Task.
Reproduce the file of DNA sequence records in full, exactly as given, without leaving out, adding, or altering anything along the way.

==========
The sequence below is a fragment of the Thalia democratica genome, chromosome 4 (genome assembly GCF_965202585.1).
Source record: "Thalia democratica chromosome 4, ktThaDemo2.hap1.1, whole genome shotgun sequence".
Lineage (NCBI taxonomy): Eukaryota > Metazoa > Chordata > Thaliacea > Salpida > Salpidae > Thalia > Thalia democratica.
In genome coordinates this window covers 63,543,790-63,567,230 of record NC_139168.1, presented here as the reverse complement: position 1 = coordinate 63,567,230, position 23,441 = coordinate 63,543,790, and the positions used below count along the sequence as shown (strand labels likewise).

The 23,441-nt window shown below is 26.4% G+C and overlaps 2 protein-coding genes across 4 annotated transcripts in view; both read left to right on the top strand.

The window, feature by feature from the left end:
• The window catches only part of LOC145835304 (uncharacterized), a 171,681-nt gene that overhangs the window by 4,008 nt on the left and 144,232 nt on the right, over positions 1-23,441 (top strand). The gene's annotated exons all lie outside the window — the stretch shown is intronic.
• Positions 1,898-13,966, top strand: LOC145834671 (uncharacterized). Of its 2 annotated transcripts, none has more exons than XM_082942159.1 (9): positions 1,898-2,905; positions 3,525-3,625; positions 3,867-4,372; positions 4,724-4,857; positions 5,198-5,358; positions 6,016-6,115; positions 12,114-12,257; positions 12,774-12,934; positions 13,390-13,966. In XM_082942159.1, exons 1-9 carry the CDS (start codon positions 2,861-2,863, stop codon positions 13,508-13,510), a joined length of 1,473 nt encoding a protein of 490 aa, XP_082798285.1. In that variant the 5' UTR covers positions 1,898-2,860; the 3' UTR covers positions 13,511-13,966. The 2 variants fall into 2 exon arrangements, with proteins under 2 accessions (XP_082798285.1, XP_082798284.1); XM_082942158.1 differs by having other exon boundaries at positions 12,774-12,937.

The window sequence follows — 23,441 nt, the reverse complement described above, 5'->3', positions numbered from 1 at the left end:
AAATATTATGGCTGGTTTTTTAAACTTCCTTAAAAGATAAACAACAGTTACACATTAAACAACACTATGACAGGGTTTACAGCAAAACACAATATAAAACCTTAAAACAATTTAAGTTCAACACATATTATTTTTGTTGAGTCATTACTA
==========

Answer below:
The sequence below is a fragment of the Thalia democratica genome, chromosome 4 (genome assembly GCF_965202585.1).
Source record: "Thalia democratica chromosome 4, ktThaDemo2.hap1.1, whole genome shotgun sequence".
Lineage (NCBI taxonomy): Eukaryota > Metazoa > Chordata > Thaliacea > Salpida > Salpidae > Thalia > Thalia democratica.
In genome coordinates this window covers 63,543,790-63,567,230 of record NC_139168.1, presented here as the reverse complement: position 1 = coordinate 63,567,230, position 23,441 = coordinate 63,543,790, and the positions used below count along the sequence as shown (strand labels likewise).

The 23,441-nt window shown below is 26.4% G+C and overlaps 2 protein-coding genes across 4 annotated transcripts in view; both read left to right on the top strand.

The window, feature by feature from the left end:
• The window catches only part of LOC145835304 (uncharacterized), a 171,681-nt gene that overhangs the window by 4,008 nt on the left and 144,232 nt on the right, over positions 1-23,441 (top strand). The gene's annotated exons all lie outside the window — the stretch shown is intronic.
• Positions 1,898-13,966, top strand: LOC145834671 (uncharacterized). Of its 2 annotated transcripts, none has more exons than XM_082942159.1 (9): positions 1,898-2,905; positions 3,525-3,625; positions 3,867-4,372; positions 4,724-4,857; positions 5,198-5,358; positions 6,016-6,115; positions 12,114-12,257; positions 12,774-12,934; positions 13,390-13,966. In XM_082942159.1, exons 1-9 carry the CDS (start codon positions 2,861-2,863, stop codon positions 13,508-13,510), a joined length of 1,473 nt encoding a protein of 490 aa, XP_082798285.1. In that variant the 5' UTR covers positions 1,898-2,860; the 3' UTR covers positions 13,511-13,966. The 2 variants fall into 2 exon arrangements, with proteins under 2 accessions (XP_082798285.1, XP_082798284.1); XM_082942158.1 differs by having other exon boundaries at positions 12,774-12,937.

The window sequence follows — 23,441 nt, the reverse complement described above, 5'->3', positions numbered from 1 at the left end:
AAATATTATGGCTGGTTTTTTAAACTTCCTTAAAAGATAAACAACAGTTACACATTAAACAACACTATGACAGGGTTTACAGCAAAACACAATATAAAACCTTAAAACAATTTAAGTTCAACACATATTATTTTTGTTGAGTCATTACTA